Author: Nancy J. Cavanuagh
Publisher: Sourcebooks Jabberwocky, August 5, 2014 (Review copy is an ARC from the publisher)
Length: 311 pages
Genre: Children's Realistic Fiction
Started: July 26, 2014
Finished: August 3, 2014
From the back cover:
Sixth grade to-do list:
- Make the pom pom squad!
- Get photo in the yearbook
- With Alli and Cami, become the three most popular girls at Crestdale Heights Middle School!
Abigail and her two best friends are poised for a life of pom-poms and popularity. But not only does Abigail end up in a different homeroom, she doesn't make the squad. Then everyone's least favourite teacher pairs Abigail up with the school's biggest outcast for a year-long "Friendly Letter" assignment. Abigail can hardly believe her bad luck! As her so-called best friends and dreams of pom pom fame start to slip away, Abigail has to choose between the little bit of popularity she has left or letting it go to be a true friend.
Abigail is starting grade six. Like every middle schooler's nightmare, she doesn't end up in the same class as her friends, leaving her to the mercy of a teacher with high expectations, and group work assignments with Gabby, the girl everyone else picks on. When she doesn't make the cheerleading squad, she is further left out, with her friends slowly distancing themselves from her. But as she gets to know Gabby, Abigail not only feels guilty for not standing up for her, but she even starts to like hanging out with her. She struggles with whether to ignore Gabby and continue to be lonely, or be a real friend to her and be further ostracized by everyone else.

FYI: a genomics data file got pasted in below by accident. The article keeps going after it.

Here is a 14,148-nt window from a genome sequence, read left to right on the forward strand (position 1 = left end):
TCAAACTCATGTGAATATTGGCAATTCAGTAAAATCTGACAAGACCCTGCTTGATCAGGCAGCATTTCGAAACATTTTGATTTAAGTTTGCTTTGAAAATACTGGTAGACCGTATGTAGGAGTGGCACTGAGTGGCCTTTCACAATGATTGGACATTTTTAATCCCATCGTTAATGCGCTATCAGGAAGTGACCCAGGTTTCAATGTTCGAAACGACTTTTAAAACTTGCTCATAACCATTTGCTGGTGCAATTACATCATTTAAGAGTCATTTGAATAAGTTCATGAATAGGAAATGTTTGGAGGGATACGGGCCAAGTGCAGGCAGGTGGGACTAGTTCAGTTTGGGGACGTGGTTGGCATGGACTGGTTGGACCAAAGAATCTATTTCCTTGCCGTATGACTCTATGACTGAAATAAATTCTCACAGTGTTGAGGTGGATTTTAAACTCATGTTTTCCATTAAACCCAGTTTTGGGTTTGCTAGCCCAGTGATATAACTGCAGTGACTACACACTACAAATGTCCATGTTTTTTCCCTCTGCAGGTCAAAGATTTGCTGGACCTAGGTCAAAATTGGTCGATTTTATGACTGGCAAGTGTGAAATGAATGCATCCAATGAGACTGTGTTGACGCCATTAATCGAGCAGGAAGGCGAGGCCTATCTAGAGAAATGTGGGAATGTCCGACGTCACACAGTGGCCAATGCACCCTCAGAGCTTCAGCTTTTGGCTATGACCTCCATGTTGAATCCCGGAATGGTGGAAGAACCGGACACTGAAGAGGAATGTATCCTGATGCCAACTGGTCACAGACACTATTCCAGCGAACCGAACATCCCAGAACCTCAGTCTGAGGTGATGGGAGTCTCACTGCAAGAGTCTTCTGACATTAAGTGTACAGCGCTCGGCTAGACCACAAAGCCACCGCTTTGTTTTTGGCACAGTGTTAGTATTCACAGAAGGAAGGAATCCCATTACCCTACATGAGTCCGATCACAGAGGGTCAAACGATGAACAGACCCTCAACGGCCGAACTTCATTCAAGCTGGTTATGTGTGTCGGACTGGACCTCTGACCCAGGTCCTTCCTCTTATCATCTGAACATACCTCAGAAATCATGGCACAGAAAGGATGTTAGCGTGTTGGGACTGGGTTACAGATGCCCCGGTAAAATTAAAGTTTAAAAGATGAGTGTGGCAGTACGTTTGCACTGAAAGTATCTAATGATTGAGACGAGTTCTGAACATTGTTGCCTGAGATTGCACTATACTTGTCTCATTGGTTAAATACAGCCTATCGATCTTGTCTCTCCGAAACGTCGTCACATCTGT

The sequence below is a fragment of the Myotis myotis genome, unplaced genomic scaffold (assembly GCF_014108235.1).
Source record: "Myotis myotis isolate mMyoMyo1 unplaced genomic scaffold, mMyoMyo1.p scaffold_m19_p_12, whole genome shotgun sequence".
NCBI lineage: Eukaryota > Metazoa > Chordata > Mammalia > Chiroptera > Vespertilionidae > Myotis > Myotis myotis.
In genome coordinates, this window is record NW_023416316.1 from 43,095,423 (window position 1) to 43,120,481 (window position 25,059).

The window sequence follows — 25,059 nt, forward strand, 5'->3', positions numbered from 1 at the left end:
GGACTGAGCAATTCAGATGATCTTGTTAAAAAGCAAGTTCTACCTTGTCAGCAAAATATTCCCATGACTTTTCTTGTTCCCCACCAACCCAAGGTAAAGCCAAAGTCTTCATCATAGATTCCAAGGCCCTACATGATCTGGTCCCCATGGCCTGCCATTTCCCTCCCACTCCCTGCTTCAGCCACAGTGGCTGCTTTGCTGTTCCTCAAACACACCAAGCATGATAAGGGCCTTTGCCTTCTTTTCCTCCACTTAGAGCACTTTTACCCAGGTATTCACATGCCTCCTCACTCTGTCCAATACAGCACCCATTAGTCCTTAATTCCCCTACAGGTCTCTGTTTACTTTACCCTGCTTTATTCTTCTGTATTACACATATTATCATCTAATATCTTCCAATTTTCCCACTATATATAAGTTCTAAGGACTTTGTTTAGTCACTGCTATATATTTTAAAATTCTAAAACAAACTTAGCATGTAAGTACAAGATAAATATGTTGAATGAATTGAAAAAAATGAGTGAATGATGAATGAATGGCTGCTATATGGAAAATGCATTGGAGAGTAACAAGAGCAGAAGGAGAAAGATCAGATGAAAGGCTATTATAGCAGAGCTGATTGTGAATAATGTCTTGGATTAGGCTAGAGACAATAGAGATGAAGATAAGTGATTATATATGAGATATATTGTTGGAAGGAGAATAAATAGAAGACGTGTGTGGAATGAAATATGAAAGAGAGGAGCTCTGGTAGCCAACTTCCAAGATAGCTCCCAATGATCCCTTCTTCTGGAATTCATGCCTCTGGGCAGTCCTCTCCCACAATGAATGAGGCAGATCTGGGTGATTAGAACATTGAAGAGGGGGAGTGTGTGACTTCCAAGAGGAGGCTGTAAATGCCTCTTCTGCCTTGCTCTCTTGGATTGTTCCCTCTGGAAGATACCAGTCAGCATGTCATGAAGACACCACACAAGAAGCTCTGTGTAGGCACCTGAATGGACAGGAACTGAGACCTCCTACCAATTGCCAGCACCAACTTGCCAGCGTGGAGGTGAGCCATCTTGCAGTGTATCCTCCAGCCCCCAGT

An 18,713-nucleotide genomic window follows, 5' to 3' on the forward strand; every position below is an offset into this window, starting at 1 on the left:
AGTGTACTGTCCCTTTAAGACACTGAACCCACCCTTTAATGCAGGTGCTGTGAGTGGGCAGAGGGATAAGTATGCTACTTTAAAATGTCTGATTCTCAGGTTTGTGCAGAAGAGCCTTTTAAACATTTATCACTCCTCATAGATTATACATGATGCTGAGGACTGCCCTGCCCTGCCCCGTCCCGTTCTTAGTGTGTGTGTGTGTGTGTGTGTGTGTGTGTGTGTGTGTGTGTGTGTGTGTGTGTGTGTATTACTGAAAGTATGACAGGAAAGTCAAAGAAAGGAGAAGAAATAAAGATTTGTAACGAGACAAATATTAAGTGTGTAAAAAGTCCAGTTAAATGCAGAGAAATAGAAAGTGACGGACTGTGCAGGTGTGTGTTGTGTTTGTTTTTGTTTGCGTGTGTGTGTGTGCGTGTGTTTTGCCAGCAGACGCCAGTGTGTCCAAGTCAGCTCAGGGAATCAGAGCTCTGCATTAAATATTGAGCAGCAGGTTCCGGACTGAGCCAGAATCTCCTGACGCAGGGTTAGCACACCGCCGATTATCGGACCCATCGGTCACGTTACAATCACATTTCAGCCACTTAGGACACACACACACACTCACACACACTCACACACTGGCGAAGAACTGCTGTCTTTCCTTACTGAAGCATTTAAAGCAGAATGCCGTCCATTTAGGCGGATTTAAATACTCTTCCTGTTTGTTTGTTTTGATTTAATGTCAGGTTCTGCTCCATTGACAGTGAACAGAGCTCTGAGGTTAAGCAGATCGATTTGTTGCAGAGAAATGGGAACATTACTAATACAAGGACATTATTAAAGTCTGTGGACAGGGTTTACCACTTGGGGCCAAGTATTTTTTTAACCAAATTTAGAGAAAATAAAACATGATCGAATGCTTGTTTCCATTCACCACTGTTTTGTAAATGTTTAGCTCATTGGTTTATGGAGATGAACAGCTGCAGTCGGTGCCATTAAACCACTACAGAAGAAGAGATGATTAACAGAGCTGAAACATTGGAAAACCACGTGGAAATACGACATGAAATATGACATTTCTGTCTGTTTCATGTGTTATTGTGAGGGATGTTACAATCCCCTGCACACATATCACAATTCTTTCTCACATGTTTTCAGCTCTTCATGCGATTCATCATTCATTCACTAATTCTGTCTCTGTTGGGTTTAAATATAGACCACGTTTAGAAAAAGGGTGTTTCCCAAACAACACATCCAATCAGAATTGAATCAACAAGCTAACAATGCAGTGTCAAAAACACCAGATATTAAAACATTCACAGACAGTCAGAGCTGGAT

This book was incredibly realistic from the point of view of a tween, it was like reliving teaching grades 5, 6, or 7 at any given time: sooooo much drama over the smallest things, lots of nasty social exclusionary behaviour that makes you fear for the future of humanity, and the huge crises of conscience over what kind of person you want to be compared to the kind of people you see around you.
I like how Abigail has a slight touch of anxiety and makes lists to help reassure her of what needs to be done and how she reflects on her day. You get so much insight into her character that way, so I appreciate the first-person narration. I like how Abigail is very much your average girl (while still being very likeable) and Gabby is the more geeky outlier, so you get both ends of the personality spectrum in one book.
If you have a tween girl in your life, you need to get her this book, it encapsulates so much of what they go through at that age and models the good decisions we really wish they'd make.
Thoughts on the cover:
I like the locker motif, and the cute little washi tape additions are oh so cute.